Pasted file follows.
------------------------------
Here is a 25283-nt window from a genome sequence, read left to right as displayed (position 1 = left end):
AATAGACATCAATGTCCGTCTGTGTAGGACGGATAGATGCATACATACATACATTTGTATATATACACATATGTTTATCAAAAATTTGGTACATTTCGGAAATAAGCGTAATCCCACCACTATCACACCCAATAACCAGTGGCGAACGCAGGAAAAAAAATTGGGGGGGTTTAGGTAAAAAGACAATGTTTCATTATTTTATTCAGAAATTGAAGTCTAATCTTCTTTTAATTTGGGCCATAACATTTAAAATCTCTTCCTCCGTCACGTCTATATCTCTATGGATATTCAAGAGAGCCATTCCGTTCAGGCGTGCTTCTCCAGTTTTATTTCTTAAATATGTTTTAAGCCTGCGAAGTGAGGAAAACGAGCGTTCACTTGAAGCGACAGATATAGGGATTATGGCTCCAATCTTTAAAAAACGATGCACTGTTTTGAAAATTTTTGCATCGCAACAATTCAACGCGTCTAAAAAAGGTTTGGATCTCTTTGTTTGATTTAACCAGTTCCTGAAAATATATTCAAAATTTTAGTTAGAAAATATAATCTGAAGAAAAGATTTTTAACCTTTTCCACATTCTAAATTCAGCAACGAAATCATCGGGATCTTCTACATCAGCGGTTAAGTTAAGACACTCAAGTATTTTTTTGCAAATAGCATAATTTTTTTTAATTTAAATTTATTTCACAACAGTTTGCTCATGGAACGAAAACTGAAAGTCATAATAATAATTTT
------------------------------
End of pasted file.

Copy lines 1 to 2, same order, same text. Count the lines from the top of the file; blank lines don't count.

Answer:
Here is a 25283-nt window from a genome sequence, read left to right as displayed (position 1 = left end):
AATAGACATCAATGTCCGTCTGTGTAGGACGGATAGATGCATACATACATACATTTGTATATATACACATATGTTTATCAAAAATTTGGTACATTTCGGAAATAAGCGTAATCCCACCACTATCACACCCAATAACCAGTGGCGAACGCAGGAAAAAAAATTGGGGGGGTTTAGGTAAAAAGACAATGTTTCATTATTTTATTCAGAAATTGAAGTCTAATCTTCTTTTAATTTGGGCCATAACATTTAAAATCTCTTCCTCCGTCACGTCTATATCTCTATGGATATTCAAGAGAGCCATTCCGTTCAGGCGTGCTTCTCCAGTTTTATTTCTTAAATATGTTTTAAGCCTGCGAAGTGAGGAAAACGAGCGTTCACTTGAAGCGACAGATATAGGGATTATGGCTCCAATCTTTAAAAAACGATGCACTGTTTTGAAAATTTTTGCATCGCAACAATTCAACGCGTCTAAAAAAGGTTTGGATCTCTTTGTTTGATTTAACCAGTTCCTGAAAATATATTCAAAATTTTAGTTAGAAAATATAATCTGAAGAAAAGATTTTTAACCTTTTCCACATTCTAAATTCAGCAACGAAATCATCGGGATCTTCTACATCAGCGGTTAAGTTAAGACACTCAAGTATTTTTTTGCAAATAGCATAATTTTTTTTAATTTAAATTTATTTCACAACAGTTTGCTCATGGAACGAAAACTGAAAGTCATAATAATAATTTT